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In April, temporary billings fell at the fastest rate since July 2009 while the number of temporary vacancies available increased at the weakest rate since September 2009. Constrained client budgets and weaker public sector demand for short-term staff are to blame, finds the latest Report on Jobs by the Recruitment and Employment Confederation and KPMG.
“Temporary staffing is declining as employers take on more permanent staff and come to terms with the agency workers regulations. However, temps will continue to be a valuable resource for many businesses,” said Kevin Green, chief executive of REC.
Especially the South of England saw a decline in temp billings while London only recorded a marginal fall. Regions that saw growth in the temporary staffing industry included the Midlands and the North. Pay rates also improved for temporary workers, a side-effect of the Agency Worker Regulation, while London was the only region to report a decline in salaries for temporary or contract employees.
The Nursing/Medical/Care sector showed a particularly high demand for temporary employees while lower demand was recorded in the Executive/Professional, Hotel & Catering and Accounting/Financial sectors.
Although temporary jobs were down, permanent vacancies were up in April due to improved client demand – but the growth rate was the slowest since the beginning of the year. Again, the Midlands saw the sharpest growth of placements while London did not fare well, seeing a further reduction.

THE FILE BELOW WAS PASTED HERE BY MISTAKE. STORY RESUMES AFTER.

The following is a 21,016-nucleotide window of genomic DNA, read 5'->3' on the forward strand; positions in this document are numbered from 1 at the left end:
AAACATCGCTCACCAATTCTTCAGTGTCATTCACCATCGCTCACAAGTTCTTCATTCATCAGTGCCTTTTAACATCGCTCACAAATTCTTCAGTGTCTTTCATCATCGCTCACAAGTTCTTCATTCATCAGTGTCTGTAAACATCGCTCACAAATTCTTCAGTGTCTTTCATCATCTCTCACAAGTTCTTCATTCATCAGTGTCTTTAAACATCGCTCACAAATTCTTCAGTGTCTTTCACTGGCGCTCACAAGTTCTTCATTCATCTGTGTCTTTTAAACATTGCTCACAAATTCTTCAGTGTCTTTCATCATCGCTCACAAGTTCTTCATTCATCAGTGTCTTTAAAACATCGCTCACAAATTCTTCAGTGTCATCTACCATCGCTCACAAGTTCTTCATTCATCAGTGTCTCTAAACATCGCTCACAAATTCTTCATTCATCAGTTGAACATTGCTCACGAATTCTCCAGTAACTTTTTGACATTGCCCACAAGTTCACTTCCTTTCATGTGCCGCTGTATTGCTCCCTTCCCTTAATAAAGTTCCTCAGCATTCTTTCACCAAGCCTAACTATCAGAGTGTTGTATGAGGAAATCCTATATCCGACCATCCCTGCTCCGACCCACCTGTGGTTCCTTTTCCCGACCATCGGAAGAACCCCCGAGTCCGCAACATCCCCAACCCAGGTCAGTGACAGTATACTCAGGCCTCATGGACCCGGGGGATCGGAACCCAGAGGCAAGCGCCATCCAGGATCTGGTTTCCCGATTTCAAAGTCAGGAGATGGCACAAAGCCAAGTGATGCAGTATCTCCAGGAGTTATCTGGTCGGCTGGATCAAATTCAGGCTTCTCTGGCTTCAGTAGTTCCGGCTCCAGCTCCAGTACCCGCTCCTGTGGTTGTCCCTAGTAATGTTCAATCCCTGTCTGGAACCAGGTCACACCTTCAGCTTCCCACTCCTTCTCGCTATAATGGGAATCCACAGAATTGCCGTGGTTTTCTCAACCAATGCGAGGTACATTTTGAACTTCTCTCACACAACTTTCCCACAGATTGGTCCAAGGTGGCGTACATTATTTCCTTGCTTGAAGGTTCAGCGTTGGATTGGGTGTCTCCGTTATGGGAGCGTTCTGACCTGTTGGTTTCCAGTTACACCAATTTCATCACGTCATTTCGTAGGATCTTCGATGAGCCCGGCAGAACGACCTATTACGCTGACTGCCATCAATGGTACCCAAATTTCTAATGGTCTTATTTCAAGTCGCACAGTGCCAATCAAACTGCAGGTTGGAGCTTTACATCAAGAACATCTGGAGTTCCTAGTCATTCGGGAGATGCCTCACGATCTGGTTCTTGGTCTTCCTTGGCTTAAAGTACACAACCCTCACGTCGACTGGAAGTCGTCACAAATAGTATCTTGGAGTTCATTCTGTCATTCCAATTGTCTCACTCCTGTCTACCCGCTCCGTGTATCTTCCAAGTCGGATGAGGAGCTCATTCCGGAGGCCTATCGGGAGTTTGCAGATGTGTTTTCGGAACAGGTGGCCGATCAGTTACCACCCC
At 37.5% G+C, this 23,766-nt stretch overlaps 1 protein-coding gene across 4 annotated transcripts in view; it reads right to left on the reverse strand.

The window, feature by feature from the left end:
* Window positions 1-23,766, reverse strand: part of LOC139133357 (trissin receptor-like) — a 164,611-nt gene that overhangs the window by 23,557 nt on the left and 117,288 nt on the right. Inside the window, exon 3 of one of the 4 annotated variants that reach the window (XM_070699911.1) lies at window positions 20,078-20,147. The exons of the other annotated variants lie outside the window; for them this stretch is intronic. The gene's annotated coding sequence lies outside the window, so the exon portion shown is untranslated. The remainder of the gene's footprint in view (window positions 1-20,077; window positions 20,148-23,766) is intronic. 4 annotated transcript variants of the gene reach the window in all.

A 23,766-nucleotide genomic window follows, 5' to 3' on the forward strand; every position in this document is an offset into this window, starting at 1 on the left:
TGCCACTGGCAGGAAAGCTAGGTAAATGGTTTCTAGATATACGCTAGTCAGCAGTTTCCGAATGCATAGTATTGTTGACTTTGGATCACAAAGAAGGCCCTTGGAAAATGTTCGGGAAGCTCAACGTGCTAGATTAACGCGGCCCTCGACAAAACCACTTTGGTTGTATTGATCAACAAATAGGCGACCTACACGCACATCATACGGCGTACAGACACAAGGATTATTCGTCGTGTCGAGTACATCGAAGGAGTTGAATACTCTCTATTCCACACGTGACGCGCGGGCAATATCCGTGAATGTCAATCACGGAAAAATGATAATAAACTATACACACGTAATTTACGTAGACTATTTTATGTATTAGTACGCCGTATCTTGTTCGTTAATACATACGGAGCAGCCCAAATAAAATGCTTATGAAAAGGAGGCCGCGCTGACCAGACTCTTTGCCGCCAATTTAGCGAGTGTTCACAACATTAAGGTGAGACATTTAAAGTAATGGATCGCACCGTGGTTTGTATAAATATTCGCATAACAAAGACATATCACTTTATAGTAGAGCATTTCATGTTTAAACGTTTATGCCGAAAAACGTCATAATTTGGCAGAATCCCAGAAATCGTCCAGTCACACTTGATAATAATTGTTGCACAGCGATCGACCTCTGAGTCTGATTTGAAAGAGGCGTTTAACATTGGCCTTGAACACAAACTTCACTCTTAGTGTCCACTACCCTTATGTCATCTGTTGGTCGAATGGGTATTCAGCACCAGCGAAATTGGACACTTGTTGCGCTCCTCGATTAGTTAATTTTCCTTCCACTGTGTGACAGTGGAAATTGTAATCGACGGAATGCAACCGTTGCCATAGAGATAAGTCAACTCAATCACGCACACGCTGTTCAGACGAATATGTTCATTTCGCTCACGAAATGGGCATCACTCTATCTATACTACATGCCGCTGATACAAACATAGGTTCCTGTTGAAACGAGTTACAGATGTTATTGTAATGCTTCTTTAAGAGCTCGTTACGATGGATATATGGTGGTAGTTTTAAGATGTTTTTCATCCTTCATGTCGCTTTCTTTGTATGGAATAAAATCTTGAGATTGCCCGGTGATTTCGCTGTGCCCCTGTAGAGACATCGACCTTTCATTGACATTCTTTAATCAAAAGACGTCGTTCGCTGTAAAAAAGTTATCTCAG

“The job market mirrors the frustration of April showers spilling into May. At first glance it is encouraging to see permanent job opportunities continue to improve, but there has also been a sharper decline in temporary placements,” said Bernard Brown, Partner and Head of Business Services at KPMG.
“One ray of sunshine amidst the gloom is the Midlands, where engineering and construction opportunities have grown for the past six months.”
But Mr Brown warned that the ongoing global economic uncertainties are not likely to improve and he predicts a rise in UK unemployment in the short term. Unemployment in the UK is currently 8.3% or 2.65 million.
But a Department for Work and Pensions spokesman was more positive and said that "The Government is focusing on stabilising the public finances, supporting economic growth and helping the unemployed in these tough times. Last month we saw unemployment fall […] Our Work Programme is helping people into work and our Youth Contract includes extra apprenticeships and support for young people to help improve people's chances in the jobs market.”